In the South Caucasus, where three conflicts have been ongoing since the 1990s, many women’s organizations are working to build peace. But relatively few, writes Milena Abrahamyan, draw on feminist analysis to focus on the links between patriarchy and violence at all levels, from the home to the battlefield.
Inequality is still the hardest of hard borders to break down, writes Nicola Browne, whether or not Brexit turmoil ends up undoing the Good Friday Agreement’s work. But a number of campaigns challenging Northern Ireland’s environmentally destructive, low-wage model are gaining ground
Senegal’s re-elected president says he is willing to open a new chapter. But transforming the country will take more than a new president or fairer elections: the Senegalese people need a new consciousness, argues Elimane Haby Kane
Despair might seem like the only rational response in the wake of far-right populist Jair Bolsonaro’s presidential victory in Brazil. But there is light on the horizon: Pedro Telles looks at an innovative collective, Bancada Ativista, that is already becoming an electoral force.
Change is inherently messy, and so are explanations for it. Over a series of six blog posts, Sebastian Bock aims to add to this creative mess by looking at a few cases of transformative social change.
It is time Nigeria’s government stopped looking past the ‘eyesores’ of Lagos’ shantytowns as it focuses on plans for an urban megacity that the majority of the city’s inhabitants will not be able to afford to live in. An inclusive city is essential for citizens and a sustainable economy alike, writes Fola Adeleke.
Any gender-based analysis of economic development in post-conflict areas must seriously engage with an often-ignored population of women, writes Roseline Orwa.
When governments, NGOs or corporations tout the benefits of their new ICT interventions, we need to consider whose notion of progress they will serve, and ask the “beneficiaries” how (and if) they want to participate, argues Taylor Downs.
Elimane Haby Kane asks whether the recent discovery of large petroleum deposits will help to transform his West African nation for the better, or merely serve the foreign companies who extract these resources.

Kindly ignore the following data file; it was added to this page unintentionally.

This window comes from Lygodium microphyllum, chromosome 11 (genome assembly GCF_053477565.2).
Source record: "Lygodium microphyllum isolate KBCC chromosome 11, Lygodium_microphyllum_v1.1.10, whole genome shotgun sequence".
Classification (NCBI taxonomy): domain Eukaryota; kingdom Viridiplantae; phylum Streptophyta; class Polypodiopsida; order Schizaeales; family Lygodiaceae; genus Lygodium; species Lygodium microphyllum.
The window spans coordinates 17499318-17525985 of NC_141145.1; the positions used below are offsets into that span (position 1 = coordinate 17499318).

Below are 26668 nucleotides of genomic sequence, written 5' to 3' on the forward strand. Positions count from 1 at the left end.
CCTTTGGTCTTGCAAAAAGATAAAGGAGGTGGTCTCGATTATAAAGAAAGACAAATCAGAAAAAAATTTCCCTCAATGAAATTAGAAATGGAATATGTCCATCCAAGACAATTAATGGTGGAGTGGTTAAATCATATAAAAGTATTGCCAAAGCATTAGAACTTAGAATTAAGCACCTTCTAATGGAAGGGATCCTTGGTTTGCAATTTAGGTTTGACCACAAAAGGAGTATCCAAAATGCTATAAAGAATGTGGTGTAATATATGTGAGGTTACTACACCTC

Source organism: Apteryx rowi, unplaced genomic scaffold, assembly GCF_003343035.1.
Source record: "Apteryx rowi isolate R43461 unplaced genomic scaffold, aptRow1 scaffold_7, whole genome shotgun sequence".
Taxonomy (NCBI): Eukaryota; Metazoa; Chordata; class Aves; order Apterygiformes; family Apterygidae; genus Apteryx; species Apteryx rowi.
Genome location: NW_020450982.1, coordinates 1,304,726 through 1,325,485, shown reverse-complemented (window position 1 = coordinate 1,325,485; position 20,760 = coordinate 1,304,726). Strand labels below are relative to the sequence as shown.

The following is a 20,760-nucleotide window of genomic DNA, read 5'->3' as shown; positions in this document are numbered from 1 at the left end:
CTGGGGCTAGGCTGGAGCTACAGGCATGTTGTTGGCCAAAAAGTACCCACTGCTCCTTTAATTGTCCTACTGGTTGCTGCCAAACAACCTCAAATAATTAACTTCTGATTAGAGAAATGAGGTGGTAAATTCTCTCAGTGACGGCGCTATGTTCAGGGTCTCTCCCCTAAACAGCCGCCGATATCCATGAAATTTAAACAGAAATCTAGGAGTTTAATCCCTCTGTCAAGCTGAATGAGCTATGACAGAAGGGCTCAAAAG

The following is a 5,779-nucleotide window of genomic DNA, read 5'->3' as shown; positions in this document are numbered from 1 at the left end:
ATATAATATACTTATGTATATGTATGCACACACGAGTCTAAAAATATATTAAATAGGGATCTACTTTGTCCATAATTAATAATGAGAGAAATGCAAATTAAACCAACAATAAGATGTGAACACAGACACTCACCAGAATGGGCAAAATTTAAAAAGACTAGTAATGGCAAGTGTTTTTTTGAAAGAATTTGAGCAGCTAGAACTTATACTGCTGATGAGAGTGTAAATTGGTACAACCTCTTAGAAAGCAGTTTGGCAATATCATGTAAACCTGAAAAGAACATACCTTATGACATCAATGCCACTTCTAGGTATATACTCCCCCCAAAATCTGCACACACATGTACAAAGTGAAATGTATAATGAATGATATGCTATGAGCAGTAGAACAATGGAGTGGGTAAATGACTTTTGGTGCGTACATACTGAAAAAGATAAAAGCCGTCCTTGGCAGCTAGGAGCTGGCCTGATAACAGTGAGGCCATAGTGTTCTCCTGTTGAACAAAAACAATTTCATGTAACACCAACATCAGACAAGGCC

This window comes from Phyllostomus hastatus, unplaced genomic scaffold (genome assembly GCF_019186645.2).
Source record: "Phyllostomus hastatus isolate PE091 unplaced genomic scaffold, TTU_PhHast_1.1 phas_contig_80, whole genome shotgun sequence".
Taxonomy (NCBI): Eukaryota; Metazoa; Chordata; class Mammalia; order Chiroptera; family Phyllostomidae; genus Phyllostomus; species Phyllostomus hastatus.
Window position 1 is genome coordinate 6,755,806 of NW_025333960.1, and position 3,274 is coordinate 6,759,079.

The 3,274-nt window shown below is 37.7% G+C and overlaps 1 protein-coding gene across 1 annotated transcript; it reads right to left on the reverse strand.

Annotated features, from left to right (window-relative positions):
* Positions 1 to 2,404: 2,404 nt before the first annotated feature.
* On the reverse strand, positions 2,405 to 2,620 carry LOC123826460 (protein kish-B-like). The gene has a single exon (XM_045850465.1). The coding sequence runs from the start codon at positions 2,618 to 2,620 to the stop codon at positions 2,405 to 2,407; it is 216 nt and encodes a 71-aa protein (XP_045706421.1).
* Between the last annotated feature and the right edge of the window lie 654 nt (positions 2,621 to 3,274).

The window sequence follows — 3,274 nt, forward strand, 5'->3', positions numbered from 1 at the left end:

Getting around a big city with young children can be difficult nearly anywhere in the world, but in austerity-gripped Zimbabwe’s capital city, those challenges are compounded by a crumbling transport system, writes Maureen Sigauke.
As millions around the world celebrated Christmas, there was scant merriment for most Zimbabweans. A year after the ouster of Robert Mugabe, Zimbabwe’s economic collapse and hyperinflation, writes Maureen Sigauke, is a sobering illustration of the fact that inequality is not just “a bug in the system”.
Classical debates about power and inequality, from Locke to Marx, centre on the topic of ownership. In our digital age, these theoretical views may seem outdated, writes Gabriella Razzano. But the exponential growth of our “personal” data and corporations’ widespread use of it make these frameworks more valuable than ever.
Zimbabwe’s government has proclamed the country ‘open for business’ and cut spending in a bid to attract Chinese investment. But hyperinflation and a doctors’ strike point to the cost in misery, writes Craig Dube.
Digital developments have aided the recent rise in access to banking. But in many parts of the developing world, the gender gap in financial inclusion has failed to shift in the developing world; in Bangladesh, it has risen significantly. Technology alone can’t provide the solutions, writes Anjali Sarker.
While the Green New Deal endorsed by Alexandria Ocasio Cortez and other Democrats holds out great promise, writes Lauren Burke, the right to organise must be enshrined in such proposals if we are to take serve the environment and citizens alike.
Danske Bank's Estonian branch was charged in what may be one of the largest ever money-laundering cases. This is at heart an inequality issue, writes Louise Russell-Prywata: financial secrecy has allowed wealthy people, aided by banks and financial advisers, to steal huge sums from underfunded public sectors.